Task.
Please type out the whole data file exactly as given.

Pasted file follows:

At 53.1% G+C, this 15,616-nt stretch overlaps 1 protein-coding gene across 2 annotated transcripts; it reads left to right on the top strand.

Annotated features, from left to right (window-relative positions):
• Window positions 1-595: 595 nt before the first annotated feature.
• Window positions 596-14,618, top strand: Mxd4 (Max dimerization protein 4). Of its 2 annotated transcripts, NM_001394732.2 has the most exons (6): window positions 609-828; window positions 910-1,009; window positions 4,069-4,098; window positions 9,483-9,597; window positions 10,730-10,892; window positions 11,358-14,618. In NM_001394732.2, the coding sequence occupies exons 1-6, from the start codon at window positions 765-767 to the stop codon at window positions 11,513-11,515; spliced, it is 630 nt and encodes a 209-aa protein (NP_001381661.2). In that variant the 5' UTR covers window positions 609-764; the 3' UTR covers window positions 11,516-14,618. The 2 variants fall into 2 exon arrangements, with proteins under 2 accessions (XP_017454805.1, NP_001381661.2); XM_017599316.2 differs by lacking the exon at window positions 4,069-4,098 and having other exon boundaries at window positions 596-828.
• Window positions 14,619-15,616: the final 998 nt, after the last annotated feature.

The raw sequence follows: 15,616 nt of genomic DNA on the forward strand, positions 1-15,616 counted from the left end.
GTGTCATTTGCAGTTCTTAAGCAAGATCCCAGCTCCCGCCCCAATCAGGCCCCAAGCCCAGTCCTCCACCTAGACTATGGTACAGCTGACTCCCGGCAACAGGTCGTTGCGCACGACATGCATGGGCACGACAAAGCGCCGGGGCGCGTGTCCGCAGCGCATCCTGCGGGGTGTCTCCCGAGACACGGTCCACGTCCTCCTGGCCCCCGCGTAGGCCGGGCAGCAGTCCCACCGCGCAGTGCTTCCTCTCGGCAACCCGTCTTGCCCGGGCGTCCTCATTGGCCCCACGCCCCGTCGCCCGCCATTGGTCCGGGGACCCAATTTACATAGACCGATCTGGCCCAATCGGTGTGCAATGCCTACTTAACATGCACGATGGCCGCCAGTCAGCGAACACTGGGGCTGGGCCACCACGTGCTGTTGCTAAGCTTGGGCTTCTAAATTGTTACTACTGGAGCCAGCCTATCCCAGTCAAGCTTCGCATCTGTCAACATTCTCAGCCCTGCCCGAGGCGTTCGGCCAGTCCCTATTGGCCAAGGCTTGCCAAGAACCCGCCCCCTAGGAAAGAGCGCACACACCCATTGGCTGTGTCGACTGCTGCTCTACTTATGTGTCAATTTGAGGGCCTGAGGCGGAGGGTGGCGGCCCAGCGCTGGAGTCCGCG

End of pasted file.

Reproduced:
At 53.1% G+C, this 15,616-nt stretch overlaps 1 protein-coding gene across 2 annotated transcripts; it reads left to right on the top strand.

Annotated features, from left to right (window-relative positions):
• Window positions 1-595: 595 nt before the first annotated feature.
• Window positions 596-14,618, top strand: Mxd4 (Max dimerization protein 4). Of its 2 annotated transcripts, NM_001394732.2 has the most exons (6): window positions 609-828; window positions 910-1,009; window positions 4,069-4,098; window positions 9,483-9,597; window positions 10,730-10,892; window positions 11,358-14,618. In NM_001394732.2, the coding sequence occupies exons 1-6, from the start codon at window positions 765-767 to the stop codon at window positions 11,513-11,515; spliced, it is 630 nt and encodes a 209-aa protein (NP_001381661.2). In that variant the 5' UTR covers window positions 609-764; the 3' UTR covers window positions 11,516-14,618. The 2 variants fall into 2 exon arrangements, with proteins under 2 accessions (XP_017454805.1, NP_001381661.2); XM_017599316.2 differs by lacking the exon at window positions 4,069-4,098 and having other exon boundaries at window positions 596-828.
• Window positions 14,619-15,616: the final 998 nt, after the last annotated feature.

The raw sequence follows: 15,616 nt of genomic DNA on the forward strand, positions 1-15,616 counted from the left end.
GTGTCATTTGCAGTTCTTAAGCAAGATCCCAGCTCCCGCCCCAATCAGGCCCCAAGCCCAGTCCTCCACCTAGACTATGGTACAGCTGACTCCCGGCAACAGGTCGTTGCGCACGACATGCATGGGCACGACAAAGCGCCGGGGCGCGTGTCCGCAGCGCATCCTGCGGGGTGTCTCCCGAGACACGGTCCACGTCCTCCTGGCCCCCGCGTAGGCCGGGCAGCAGTCCCACCGCGCAGTGCTTCCTCTCGGCAACCCGTCTTGCCCGGGCGTCCTCATTGGCCCCACGCCCCGTCGCCCGCCATTGGTCCGGGGACCCAATTTACATAGACCGATCTGGCCCAATCGGTGTGCAATGCCTACTTAACATGCACGATGGCCGCCAGTCAGCGAACACTGGGGCTGGGCCACCACGTGCTGTTGCTAAGCTTGGGCTTCTAAATTGTTACTACTGGAGCCAGCCTATCCCAGTCAAGCTTCGCATCTGTCAACATTCTCAGCCCTGCCCGAGGCGTTCGGCCAGTCCCTATTGGCCAAGGCTTGCCAAGAACCCGCCCCCTAGGAAAGAGCGCACACACCCATTGGCTGTGTCGACTGCTGCTCTACTTATGTGTCAATTTGAGGGCCTGAGGCGGAGGGTGGCGGCCCAGCGCTGGAGTCCGCG